During the final years of the Berlin Wall, Christian young people in Communist East Germany had a favorite song that began with the words, “Whoever follows God will risk his dreams.” In recent years some in the academia of the United States have been experiencing that very truth. Dr. Caroline Crocker is one of those people. Her case is briefly touched on in Ben Stein’s movie Expelled. You can read the whole story in Dr. Crocker’s newly released book, Free to Think. The wife of a minister and mother of four, Caroline Crocker attained her PhD in immunopharmacology in 1999. Upon moving to Virginia, Dr. Crocker applied for work as a biology teacher and was quickly offered teaching positions: first by Northern Virginia Community College, and later by George Mason University. Her dreams were shattered a few years later.

Caroline Crocker has been the kind of professor most universities would crave. She has excellent credentials as a researcher, was a disciplined teacher, demanded honesty, was frequently thinking up ways to make her subject understandable, and continually challenged her students to think. Added to these attributes, she is a person who really cares about young people. In multiplied ways she took time and effort with students who were struggling with heart-wrenching difficulties. At the same time that Dr. Crocker received two commendations as an excellent teacher from the provost of George Mason University, she ran afoul of the wheels of ideology at her school. While she taught on the subject of evolution, she had raised questions about it, and also briefly mentioned the subject of Intelligent Design. Consequently she was told she would be disciplined, was removed from lecturing, and had her contract switched from three years to nine months. At the end of her nine months, she was not offered a new contract. Nor can she find a professor’s position anywhere else. The legal controversy and manipulations that accompanied and followed Dr. Crocker’s ejection from the university make for interesting reading (her book includes 68 pages of documents).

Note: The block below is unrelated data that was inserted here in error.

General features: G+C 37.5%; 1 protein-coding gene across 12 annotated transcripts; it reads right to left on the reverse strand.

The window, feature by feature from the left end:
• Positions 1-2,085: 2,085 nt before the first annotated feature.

Caroline Crocker hopes that her book will add to scientific openness and fuel the fire that is calling for more integrity in science. “Most scientists,” Dr. Crocker told me, “want to explore and desire to find the truth. But they are inhibited from being open about their questions and about discovery by financial considerations and the worry of peer pressure.” This phenomenon has motivated her to establish the American Institute for Technology and Science Education for the purpose of increasing the efficacy of science education and scientific integrity. “There exists a pervasive myth,” she says, “that scientists and doctors are the bearers of truth and are absolutely trustworthy” (p. 24). But instead they are fallible humans—a factor Dr. Crocker insists needs to be taken into account when evaluating research. Sometimes science even involves deceit, as exposed in the recent case involving a renowned Harvard biology professor. On the question of tenure for Christians who want to teach science on the university level, Dr. Crocker calls it a difficult issue, and gives pithy advice: follow the admonition of Jesus to be, “wise as serpents and harmless as doves.”

Talking with Dr. Crocker is a refreshingly positive experience. When I mentioned to her that after all she has experienced, she remains quite positive about the future, she responded, “That is the only way I can be with the Lord I have.” At age 18, as she heard the gospel presented, Caroline Crocker listened to the speaker say, “Think about it!” She thought for six weeks, and concluded that Jesus is God. Upon trusting in Christ, she knew her life and all she did counted for Him. Since that time she has been challenging others to think. And her book will make you think.

Jeff Brown (PhD, Central Baptist Theological Seminary) is a church-planting missionary with Baptist Mid-Missions in Germany.